The Liberia National Police (LNP) and the Liberia Revenue Authority (LRA) through the Customs Department have signed a Memorandum of Understanding (MoU) for the training of 350 customs officers in order to boost their ability and techniques at various customs agencies across the country.
Speaking at the signing ceremony in the Police Inspector General’s conference room on Capitol Hill, LRA Customs Commissioner Mr. SaaSaamoi says the collaboration in the security sector is very key to the growth of any developing country.
Mr. Saamoi further explains that the customs department at LRA has been receiving collaborating support from the Liberia National Police when called upon for backup support.
“Let just give it a bit of background of why we are here today. I joined customs not too long ago but the history I met on the book on customs, is that customs are one of those agencies that are members of the joint security that formed part of the few agencies which was members that was part of the Liberia Frontier Force,” he explains.
“They actively emerged in security prior to our civil crisis until 1990 when everything got disintegrated,” Mr. Saamoi continues in giving the history of Liberia Customs Service.
He notes that after the crisis, there was big focus on the security sector reform, recalling that customs is the only agency in the joint security that has multiple functions.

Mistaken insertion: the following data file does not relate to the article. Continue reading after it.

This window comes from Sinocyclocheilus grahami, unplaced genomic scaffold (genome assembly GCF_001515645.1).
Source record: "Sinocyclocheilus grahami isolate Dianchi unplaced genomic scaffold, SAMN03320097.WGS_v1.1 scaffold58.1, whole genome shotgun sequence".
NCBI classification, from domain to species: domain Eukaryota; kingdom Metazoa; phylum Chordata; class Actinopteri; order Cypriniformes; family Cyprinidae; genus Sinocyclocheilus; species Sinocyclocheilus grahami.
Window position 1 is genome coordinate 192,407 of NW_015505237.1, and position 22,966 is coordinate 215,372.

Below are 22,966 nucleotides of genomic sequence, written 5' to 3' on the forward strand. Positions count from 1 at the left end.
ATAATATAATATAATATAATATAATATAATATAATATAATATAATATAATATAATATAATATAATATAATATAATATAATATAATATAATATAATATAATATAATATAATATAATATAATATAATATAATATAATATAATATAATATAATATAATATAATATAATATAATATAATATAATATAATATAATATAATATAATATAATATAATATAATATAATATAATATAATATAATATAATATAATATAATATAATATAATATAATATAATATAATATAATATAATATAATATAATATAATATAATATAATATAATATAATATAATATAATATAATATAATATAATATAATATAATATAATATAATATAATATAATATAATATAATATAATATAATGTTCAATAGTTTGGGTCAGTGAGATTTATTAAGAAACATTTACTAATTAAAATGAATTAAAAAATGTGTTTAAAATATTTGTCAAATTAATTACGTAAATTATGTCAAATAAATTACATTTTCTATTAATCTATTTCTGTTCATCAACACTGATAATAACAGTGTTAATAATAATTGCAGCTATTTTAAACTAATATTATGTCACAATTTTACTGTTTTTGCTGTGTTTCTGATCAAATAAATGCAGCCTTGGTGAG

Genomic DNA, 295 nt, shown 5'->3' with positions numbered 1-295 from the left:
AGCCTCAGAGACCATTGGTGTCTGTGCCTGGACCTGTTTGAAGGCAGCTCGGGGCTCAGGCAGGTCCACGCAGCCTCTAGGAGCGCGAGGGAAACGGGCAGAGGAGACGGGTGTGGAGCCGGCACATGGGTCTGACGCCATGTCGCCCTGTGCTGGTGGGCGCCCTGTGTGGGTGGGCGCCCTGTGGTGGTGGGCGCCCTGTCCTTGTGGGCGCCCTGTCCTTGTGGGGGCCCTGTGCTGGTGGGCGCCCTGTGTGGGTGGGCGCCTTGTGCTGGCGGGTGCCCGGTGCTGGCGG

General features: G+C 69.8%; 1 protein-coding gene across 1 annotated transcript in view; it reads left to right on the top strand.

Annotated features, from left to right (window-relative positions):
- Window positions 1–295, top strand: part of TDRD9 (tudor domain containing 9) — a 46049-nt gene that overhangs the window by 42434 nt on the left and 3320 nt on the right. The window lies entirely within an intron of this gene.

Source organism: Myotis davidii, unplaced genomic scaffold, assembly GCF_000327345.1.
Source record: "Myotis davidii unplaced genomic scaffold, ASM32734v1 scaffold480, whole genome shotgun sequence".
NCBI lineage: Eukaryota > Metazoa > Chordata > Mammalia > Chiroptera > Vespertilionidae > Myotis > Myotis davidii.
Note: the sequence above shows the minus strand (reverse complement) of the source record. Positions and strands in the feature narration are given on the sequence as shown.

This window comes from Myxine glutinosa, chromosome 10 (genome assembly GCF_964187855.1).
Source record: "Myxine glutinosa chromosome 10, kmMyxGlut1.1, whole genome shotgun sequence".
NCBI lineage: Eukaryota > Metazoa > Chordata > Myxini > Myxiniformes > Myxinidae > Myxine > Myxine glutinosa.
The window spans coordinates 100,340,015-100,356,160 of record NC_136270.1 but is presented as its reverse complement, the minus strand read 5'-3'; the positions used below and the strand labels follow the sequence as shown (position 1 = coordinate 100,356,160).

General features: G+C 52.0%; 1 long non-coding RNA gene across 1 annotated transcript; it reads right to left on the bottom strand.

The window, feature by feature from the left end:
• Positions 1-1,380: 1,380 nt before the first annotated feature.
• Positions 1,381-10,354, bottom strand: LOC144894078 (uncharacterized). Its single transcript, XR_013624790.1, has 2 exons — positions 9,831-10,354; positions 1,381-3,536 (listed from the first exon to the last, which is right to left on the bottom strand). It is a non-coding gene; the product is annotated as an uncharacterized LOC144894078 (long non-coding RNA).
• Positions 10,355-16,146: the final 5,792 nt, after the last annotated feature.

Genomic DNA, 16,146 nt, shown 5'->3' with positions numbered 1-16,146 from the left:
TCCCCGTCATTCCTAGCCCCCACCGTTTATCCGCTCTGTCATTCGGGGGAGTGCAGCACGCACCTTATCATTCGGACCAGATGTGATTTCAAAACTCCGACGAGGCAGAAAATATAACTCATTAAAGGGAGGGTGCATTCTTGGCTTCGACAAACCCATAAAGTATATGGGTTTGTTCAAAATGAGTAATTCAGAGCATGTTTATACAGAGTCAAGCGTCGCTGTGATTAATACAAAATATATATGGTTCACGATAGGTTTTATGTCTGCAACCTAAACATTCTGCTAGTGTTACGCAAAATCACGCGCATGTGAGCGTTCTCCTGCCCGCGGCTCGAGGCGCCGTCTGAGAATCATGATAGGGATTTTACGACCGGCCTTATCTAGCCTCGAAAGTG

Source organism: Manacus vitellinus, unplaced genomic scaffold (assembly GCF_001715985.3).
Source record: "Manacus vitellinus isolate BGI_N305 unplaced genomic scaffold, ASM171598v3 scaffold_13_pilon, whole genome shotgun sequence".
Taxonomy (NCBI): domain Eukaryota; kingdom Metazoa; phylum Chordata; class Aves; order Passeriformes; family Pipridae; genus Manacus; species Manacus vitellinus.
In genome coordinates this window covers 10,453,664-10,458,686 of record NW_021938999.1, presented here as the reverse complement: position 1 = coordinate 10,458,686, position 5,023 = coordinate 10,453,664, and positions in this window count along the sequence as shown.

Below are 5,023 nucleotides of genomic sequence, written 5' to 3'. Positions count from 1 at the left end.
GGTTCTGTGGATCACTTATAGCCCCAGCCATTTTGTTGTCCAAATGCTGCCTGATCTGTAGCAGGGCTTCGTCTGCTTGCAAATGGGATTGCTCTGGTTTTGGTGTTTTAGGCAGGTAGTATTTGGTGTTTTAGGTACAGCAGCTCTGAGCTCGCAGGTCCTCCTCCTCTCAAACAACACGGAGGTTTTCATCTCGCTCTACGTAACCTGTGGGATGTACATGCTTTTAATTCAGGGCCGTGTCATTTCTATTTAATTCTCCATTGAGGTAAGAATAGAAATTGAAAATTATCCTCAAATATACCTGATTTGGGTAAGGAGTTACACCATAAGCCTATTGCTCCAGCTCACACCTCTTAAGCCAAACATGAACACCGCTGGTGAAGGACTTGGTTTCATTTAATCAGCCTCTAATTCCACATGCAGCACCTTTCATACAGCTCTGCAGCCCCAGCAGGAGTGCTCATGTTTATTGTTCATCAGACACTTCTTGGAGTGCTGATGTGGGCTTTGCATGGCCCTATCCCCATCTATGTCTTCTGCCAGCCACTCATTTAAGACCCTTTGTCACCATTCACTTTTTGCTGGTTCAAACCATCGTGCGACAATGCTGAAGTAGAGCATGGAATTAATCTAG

Mr. Saamoi indicates that 40% percent of government revenues are collected by custom, and it also serves as environmental agent at the borders and at many agencies, among others.
“While the government was focused on security sector reform and the priority was given to other security agencies, the reform focused on customs basically putting us in the space to be able to support the government fiscally and that reform [has] gone a far way,” the custom boss narrates.
He further details that customs have succeeded in optimizing their procedure which enables the custom department to [raise] the country’s revenue from US$20 million to almost US$200 million over the last few years.
“The second aspect which is [boader] security, this [argument has] come from our partners at the global institution which is the World Customs organization at global level and that collaboration [has] already [taken] space between the World customs organization and Interpol,” Mr. Saamoi further explains.
He narrates that customs is key to the supply chain security, disclosing that it is against the backdrop that the customs department has started its security program.
He notes that the World Customs organization has been very supportive over the year, receiving over US$1000 for provision of equipment, spectrum meters and testers to test chemicals that are used to produce explosive devices.
“But the reality is that we have to develop on the ground, it was on that note that I contacted, I approached the Police Inspector General on the MoU about a year ago,” he says.
He says Coronavirus has distracted them, yet they didn’t lose sight. “We have been working behind the scenes and this MoU has been renewed and endorsed by the IG. I’m very happy today for allowing us to come and submit this instrument,” Mr. SaahSaamoi states.
For his part, Police Inspector General Patrick Sudu says it was an honor to have signed the Memorandum of Understanding, noting that the more the police trained customs officers, the more the police budget will increase. Director Sudu discloses that he was glad when he received the request from the Customs Commissioner to train customs officers.
Sudue says there is a need for qualified officers to work with the LRA in order to close those loop holes in the entity that have caused the country to lost revenues over the years. The Police IG further concludes that the Liberia National Police will do everything in its power to train those customs officers.
By Ben P. Wesee–Edited by Winston W. Parley